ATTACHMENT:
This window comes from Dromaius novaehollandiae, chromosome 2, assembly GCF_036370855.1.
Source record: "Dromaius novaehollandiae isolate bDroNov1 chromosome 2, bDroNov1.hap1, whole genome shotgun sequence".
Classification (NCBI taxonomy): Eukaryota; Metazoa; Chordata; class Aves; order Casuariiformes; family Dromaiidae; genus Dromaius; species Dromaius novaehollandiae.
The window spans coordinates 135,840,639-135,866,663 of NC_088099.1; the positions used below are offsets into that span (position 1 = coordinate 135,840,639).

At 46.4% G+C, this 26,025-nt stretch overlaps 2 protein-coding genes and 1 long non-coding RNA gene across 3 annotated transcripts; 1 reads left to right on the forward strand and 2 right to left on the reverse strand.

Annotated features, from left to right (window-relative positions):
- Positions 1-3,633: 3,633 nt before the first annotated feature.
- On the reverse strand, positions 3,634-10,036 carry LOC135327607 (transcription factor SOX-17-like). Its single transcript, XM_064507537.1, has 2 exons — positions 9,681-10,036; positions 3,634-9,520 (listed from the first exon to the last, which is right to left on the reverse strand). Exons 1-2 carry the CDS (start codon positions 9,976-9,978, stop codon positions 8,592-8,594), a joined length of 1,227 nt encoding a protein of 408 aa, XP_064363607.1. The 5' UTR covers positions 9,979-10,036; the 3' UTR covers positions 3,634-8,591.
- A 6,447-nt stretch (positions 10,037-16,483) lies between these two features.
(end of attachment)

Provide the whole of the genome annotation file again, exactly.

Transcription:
This window comes from Dromaius novaehollandiae, chromosome 2, assembly GCF_036370855.1.
Source record: "Dromaius novaehollandiae isolate bDroNov1 chromosome 2, bDroNov1.hap1, whole genome shotgun sequence".
Classification (NCBI taxonomy): Eukaryota; Metazoa; Chordata; class Aves; order Casuariiformes; family Dromaiidae; genus Dromaius; species Dromaius novaehollandiae.
The window spans coordinates 135,840,639-135,866,663 of NC_088099.1; the positions used below are offsets into that span (position 1 = coordinate 135,840,639).

At 46.4% G+C, this 26,025-nt stretch overlaps 2 protein-coding genes and 1 long non-coding RNA gene across 3 annotated transcripts; 1 reads left to right on the forward strand and 2 right to left on the reverse strand.

Annotated features, from left to right (window-relative positions):
- Positions 1-3,633: 3,633 nt before the first annotated feature.
- On the reverse strand, positions 3,634-10,036 carry LOC135327607 (transcription factor SOX-17-like). Its single transcript, XM_064507537.1, has 2 exons — positions 9,681-10,036; positions 3,634-9,520 (listed from the first exon to the last, which is right to left on the reverse strand). Exons 1-2 carry the CDS (start codon positions 9,976-9,978, stop codon positions 8,592-8,594), a joined length of 1,227 nt encoding a protein of 408 aa, XP_064363607.1. The 5' UTR covers positions 9,979-10,036; the 3' UTR covers positions 3,634-8,591.
- A 6,447-nt stretch (positions 10,037-16,483) lies between these two features.